#40: New teachers (1924)

"Meanwhile, we had been making every effort to secure suitable teachers. Mr. Getchell came from his office at Rue Franque 5, at appointed hours to take care of College business again, and Mr. Brewster also came by appointment to teach certain Bible lessons. I estimated that I wrote fifty letters before finding the right man for one Greek position, but he became a reliable and permanent teacher and has been one of the faculty to this day.

The first new teacher was Mr. Savvas Theodorides, who had been one of our students as a ruddy-faced Greek lad during the irregular war years in Turkey. He had learned something of pharmacy by voluntary work for our doctors, and that probably kept him alive, for when he was drafted into the Turkish army, he made himself useful to the army doctors, and they spared his life. When Kiri Savvas came, I was the President of the College and he was the rest of the faculty, or staff, as clerk, translator, secretary, errand-boy, factotum, and then monitor and teacher.

Our reputation with the officials would depend very much on competent instruction in Greek. Rev. Aristidi Mihitsopoulos had been one of our students of Theology in Merzifon. He was now the capable minister of the Evangelical Church in Thessaloniki, manager of an entire orphanage amid the foothills of Mt. Olympus, and a man well-known and much respected. His counsel and help were of great significance to us strangers. One day he came to my room in the hotel, bringing a young man, Prof. Ioannes Papastavrou, whom he recommended as a teacher of Greek. Prof. Papastavrou was a real scholar, a graduate of the University of Athens, a very likeable man, and a respected teacher in the city. He became the approved head of our Greek Department from the beginning.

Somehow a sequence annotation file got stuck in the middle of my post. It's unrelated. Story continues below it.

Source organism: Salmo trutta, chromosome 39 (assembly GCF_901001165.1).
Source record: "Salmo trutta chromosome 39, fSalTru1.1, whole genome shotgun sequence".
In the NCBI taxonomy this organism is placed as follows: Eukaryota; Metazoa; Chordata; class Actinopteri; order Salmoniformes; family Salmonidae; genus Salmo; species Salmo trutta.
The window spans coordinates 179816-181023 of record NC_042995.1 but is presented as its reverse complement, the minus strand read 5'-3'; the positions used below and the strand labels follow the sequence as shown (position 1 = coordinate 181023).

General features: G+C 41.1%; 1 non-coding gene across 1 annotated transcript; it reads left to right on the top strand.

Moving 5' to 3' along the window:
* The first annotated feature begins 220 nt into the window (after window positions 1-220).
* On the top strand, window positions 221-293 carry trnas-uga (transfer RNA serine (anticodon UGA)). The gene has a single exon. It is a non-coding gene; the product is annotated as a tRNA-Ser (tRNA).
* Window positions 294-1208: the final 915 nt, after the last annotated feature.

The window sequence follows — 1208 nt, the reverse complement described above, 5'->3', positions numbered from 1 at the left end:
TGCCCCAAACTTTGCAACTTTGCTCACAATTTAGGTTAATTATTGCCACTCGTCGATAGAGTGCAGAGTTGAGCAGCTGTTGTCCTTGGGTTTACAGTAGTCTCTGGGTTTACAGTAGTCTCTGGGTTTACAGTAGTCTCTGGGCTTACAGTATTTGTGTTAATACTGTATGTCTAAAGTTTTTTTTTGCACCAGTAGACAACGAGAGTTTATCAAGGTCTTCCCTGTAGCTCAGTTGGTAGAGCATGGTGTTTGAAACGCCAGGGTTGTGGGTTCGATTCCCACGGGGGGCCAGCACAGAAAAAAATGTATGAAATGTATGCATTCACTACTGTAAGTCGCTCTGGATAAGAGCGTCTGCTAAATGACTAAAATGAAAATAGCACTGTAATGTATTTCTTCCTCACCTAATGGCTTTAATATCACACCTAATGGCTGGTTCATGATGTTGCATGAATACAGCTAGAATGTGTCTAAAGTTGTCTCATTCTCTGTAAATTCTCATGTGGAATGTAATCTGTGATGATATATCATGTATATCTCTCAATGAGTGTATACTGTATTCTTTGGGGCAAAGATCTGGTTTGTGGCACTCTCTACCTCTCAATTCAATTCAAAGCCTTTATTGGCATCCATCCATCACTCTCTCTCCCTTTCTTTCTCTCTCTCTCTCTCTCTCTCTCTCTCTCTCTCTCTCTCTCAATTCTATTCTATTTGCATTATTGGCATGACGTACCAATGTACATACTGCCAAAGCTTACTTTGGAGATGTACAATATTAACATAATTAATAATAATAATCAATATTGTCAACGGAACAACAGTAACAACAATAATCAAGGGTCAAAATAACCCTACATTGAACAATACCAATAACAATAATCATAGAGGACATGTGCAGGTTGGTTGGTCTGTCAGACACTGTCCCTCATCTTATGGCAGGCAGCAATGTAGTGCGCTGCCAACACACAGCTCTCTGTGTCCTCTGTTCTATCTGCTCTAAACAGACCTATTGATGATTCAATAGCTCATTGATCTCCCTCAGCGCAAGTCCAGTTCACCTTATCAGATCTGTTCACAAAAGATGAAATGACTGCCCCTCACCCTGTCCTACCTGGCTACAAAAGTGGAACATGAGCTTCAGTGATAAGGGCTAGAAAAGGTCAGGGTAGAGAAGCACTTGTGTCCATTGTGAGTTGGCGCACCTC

Pupils and their parents were chiefly anxious for the learning of English, and in this we were fortunate in finding Mr. H. R. Henwood, an English soldier, who had recently been discharged in Constantinople and who, having married a Greek wife, did not care to hurry away. He was an admirable man for our first classes in English, and in various ways, and his wife served helpfully as matron.

Mr. Nazaret Mikhlian, a graduate of the American Normal School in Sivas, was one among the throng of Armenians who were resettling westward of the Aegean Sea, a teacher by profession, choice and preparation, and he was engaged as teacher of the Armenian language.

Mr. John G. Racopoulos, one of our former students, a graduate of the Trebizond Greek Gymnasium, referred to by Mrs. Getchell as "her foster son", fortunately was available as business manager and for some lessons in Mathematics."

NEXT: White Russians (1924)